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Erica Butow: Improving Educational Outcomes through Leadership and Community

Erica Butow: Improving Educational Outcomes through Leadership and Community

Ladderworks is a publishing platform of diverse picture books and online curriculum with the mission to empower over a million kids to become social entrepreneurs. Our current series features interviews by our interplanetary journalist Spiffy with inspiring Social Entrepreneurs, Entrepreneurship Ecosystem Builders, and Changemakers who are advancing the UN SDGs. 

Hi friends, it’s Spiffy, back again on Planet Earth with an eye on changemaking leaders making the world a more equitable place! Today I’m excited to cruise around with Erica Butow, co-founder and CEO of Ensina Brasil (Teach for Brazil). Are you ready to be inspired?

Spiffy: Thanks for joining me, Erica! Tell me, what challenge are you addressing through your division?

Erica: Thanks for inviting me, Spiffy! In Brazil, millions of children do not reach their potential because they lack educational opportunities, reinforcing the cycle of inequality. At Ensina Brasil (Teach for Brazil), we are devoted to working on that challenge by developing a network of leaders who are diverse, capable, and obsessed with solving this problem. We start at the level of public schools, acting from day one, together with the communities, in order to expand the opportunities of the students who are there today. Based on this experience, our fellows develop the commitment, skills, and mindsets needed to lead transformations in depth and at scale, until all children attain a quality education.

Spiffy: Amazing! What motivates you to do it?

Erica: From a very early age, I understood that many children's educational opportunities are limited by the circumstances of their birth. My own mother was born into poverty, never got to sit in a classroom, grew up illiterate, and worked as a maid for most of her life. However, together with my dad, they were able to provide me with a good education. I managed to study in top universities in Brazil and later in the U.S. I studied business and education, because I wanted to empower people who, like my mother, had lots of potential but few opportunities. 

Spiffy: That’s a very touching and inspiring journey! Can you further elaborate on the impact of your work?

Erica: What started as a dream, considered an impossibility in Brazil, is today a diverse network of 800 fellows. Currently, our activities extend to schools in 19 different cities, impacting more than 100,000 students. We have seen up close the positive effects in the communities of the public schools we work with: there has been a significant increase in the number of students accepted to the highly-selective Federal Institutes and Universities and students have been challenging the probabilities and going beyond what is usually expected of them. We have also watched the power of our alumni network grow: about 80% of them continue to work in education, reaching even more students through their work on various fronts of the educational system and beyond.

Spiffy: Tell me about a recent milestone or initiative by you or the organization. What impact does that make on your community?

Erica: In the Brazilian town of Petrolina, many students from Mãe Vitória school were unaware of the opportunities available to pursue high quality education at the renowned Federal Institute. However, campaigns by Ensina Brasil fellows Camila and Jaque to showcase the institution's programs and assist with applications led to a remarkable increase in enrollment: 20 out of 40 students enrolled. Despite facing financial constraints, Camila and Jaque secured donor support to cover the cost of daily travel for the all students, making their educational dreams a reality. The mission to inspire and empower students to pursue their academic aspirations grows stronger, one step at a time, in this community and in the ones of the other 800 fellows.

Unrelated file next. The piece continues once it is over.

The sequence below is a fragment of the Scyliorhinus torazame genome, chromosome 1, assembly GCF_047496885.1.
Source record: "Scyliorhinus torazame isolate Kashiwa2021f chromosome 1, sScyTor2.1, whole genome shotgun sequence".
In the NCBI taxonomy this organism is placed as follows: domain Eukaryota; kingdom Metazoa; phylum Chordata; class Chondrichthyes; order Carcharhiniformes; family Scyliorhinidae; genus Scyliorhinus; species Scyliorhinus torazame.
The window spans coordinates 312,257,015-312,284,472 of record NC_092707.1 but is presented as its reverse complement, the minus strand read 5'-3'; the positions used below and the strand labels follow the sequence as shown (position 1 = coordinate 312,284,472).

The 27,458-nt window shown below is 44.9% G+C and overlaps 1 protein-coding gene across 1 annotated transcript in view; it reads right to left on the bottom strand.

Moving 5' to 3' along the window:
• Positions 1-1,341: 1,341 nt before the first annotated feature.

Spiffy: Is there anything else you would love to tell our audience?

Erica: Approximately five years ago, we had our first fellows entering classrooms. I can vividly remember one of the first classes I attended. The students, stimulated by the proposed dynamics, were discussing their dreams. Some talked about finding a job that “pays the bills” and others reproduced what they heard or saw around them. However, what caught my attention the most were those who did not participate. While talking to the fellow in charge, she told me that one of these students pulled her aside and asked in a shy voice, “Teacher, can you teach me how to dream?” Since then, here at Ensina Brasil, we are all learning to dream a little more and working so that all children can dream. I hope that this is what you keep doing wherever you are too!

Spiffy: Yes! Let’s continue to dream and inspire others. Thanks for speaking with me today, Erica—it’s been an honor!

Erica is the CEO and co-founder of Ensina Brasil (Teach for Brazil) and was named Social Entrepreneur of the Year in 2021 by XP Inc. From a very early age, she has seen the challenges of the lack of opportunities in her own family which drove her to work to improve educational outcomes. She holds an MBA from UC Berkeley’s Haas School of Business and is a fellow of the Lemann Foundation, Education Pioneers, Instituto Ling, and Person of the Year Fellow by the Brazilian-American Chamber of Commerce. (Nominated by Cristina Londoño at VélezReyes+. First published on the Ladderworks website on March 24, 2023.)

The views and opinions expressed herein are those of the interviewee and do not necessarily reflect those of Ladderworks LLC.

© 2023 Ladderworks LLC. Edited by Lindsey Brannon. Spiffy’s illustration by Shreyas Navare. For the Ladderworks digital curriculum to help K-3 kids advance the UN SDGs, visit Spiffy's Launchpad: Creative Entrepreneurship Workshops for K-3 Kids and their caregivers here.